DOI: 10.1002/alz.074311 ISSN: 1552-5260

Advanced Diffusion MRI of White Matter in Aging and AD

Andreana Benitez
  • Psychiatry and Mental health
  • Cellular and Molecular Neuroscience
  • Geriatrics and Gerontology
  • Neurology (clinical)
  • Developmental Neuroscience
  • Health Policy
  • Epidemiology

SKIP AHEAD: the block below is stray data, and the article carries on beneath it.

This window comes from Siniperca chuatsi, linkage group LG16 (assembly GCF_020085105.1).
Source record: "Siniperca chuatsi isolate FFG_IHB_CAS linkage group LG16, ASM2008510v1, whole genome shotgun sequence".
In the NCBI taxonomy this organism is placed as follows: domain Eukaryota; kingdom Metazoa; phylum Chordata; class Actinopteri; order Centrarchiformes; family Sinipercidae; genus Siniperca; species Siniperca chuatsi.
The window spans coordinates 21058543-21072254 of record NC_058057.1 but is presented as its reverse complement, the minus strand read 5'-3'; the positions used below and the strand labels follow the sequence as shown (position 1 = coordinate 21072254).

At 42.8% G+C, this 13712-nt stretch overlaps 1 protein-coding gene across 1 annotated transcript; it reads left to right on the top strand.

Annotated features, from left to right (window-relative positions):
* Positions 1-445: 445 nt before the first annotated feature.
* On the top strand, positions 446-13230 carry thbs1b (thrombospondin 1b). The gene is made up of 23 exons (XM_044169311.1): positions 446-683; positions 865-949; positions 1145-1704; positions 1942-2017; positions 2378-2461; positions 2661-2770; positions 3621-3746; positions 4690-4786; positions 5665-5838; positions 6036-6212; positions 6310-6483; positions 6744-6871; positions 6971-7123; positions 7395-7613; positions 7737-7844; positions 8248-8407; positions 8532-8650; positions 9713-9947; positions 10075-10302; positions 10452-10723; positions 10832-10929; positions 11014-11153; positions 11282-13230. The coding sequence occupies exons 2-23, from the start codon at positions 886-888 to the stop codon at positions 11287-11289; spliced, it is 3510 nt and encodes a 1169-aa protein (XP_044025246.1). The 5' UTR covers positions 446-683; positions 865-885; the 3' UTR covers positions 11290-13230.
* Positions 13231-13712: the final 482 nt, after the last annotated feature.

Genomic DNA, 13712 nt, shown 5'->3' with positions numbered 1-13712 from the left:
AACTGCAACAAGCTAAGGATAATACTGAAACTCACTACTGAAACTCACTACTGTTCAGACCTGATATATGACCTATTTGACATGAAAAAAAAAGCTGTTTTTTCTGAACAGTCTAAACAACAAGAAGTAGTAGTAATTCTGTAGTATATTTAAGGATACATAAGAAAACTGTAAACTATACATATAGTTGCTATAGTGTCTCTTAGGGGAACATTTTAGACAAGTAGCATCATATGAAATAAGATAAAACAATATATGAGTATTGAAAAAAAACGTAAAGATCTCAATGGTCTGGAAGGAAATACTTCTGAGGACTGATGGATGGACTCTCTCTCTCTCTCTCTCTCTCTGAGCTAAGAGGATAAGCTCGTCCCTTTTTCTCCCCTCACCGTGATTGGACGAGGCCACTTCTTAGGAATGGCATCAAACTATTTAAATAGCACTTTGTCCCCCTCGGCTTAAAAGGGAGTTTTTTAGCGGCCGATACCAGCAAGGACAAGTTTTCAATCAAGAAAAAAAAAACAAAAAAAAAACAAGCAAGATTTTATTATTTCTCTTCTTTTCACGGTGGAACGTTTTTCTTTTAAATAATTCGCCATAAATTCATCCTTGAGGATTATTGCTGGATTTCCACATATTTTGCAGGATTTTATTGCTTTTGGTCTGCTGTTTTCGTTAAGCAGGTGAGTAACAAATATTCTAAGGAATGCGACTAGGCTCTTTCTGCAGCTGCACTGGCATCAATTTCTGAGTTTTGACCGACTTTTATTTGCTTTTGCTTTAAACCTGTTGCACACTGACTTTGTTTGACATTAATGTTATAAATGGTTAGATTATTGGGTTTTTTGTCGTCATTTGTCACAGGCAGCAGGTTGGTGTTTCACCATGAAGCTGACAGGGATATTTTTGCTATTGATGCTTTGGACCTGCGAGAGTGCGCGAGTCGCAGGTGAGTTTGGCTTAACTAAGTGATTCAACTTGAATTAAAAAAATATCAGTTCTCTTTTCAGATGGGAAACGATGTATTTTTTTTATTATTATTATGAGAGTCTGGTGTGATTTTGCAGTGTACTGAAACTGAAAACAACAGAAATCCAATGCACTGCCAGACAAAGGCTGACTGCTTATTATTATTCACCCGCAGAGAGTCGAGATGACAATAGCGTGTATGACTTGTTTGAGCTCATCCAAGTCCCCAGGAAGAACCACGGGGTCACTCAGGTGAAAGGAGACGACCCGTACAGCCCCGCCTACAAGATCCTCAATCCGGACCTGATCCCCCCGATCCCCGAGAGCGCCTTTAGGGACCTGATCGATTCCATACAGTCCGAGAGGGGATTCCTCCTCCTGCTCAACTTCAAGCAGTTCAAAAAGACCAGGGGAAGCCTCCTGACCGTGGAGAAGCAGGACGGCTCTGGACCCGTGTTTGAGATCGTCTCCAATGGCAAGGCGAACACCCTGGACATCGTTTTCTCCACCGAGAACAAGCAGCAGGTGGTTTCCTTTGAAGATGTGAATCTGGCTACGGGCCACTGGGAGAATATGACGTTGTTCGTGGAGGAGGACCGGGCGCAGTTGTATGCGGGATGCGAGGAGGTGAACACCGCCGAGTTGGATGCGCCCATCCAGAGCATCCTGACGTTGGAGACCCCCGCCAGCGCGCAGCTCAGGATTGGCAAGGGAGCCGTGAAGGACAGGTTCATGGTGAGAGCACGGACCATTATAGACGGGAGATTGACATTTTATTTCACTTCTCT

Changes in brain white matter occur in normal aging and prior to the onset of cognitive impairment. We have shown that advanced diffusion MRI and biophysical modeling yield sensitive and specific metrics that distinguish age‐related (e.g. myelin remodeling) from amyloid‐related pathological processes (e.g. myelin repair) in the preclinical stage. In this presentation we provide an update on our ongoing observational longitudinal study to determine the extent to which these metrics can serve as predictive biomarkers of incident cognitive impairment. Cognitively unimpaired older adults completed brain MRI (including Diffusional Kurtosis Imaging) and standard clinical procedures (NACC UDS v3) at baseline and ∼2 years later, with 91.2% retention and 13.1% incident MCI (CDR = 0.5) at follow‐up. We found that in participants with preclinical AD, late‐myelinating white matter tracts demonstrate signs of myelin repair/gliosis as evidenced by greater diffusion restriction. We also observed that greater diffusion restriction predicts incident MCI over and above age, a finding we did not observe with other AD neuroimaging biomarkers of amyloid pathology, neurodegeneration, and white matter lesions. In the next 5 years of funding, we will expand our cohort in size and representativeness, incorporate complementary MRI biomarkers of myelin/gliosis (i.e. myelin water imaging [ViSTa] and 1H‐MRS of myo‐inositol and NAA) to test our inferences, and further develop diffusion MRI‐based biophysical modeling techniques (i.e. Fiber Ball Imaging‐based white matter modeling). Expected outcomes from this work include clinically feasible MRI biomarkers with which to empirically test a proposed conceptual model of white matter‐related changes in aging and AD, thereby providing translational support for trials of myelin/glia‐focused therapies which are grossly underexplored for asymptomatic AD. Our goal is to have an impact on the evolving conceptualization of how aging leads to AD and, critically, to illuminate novel mechanisms by which AD can be prevented or treated.

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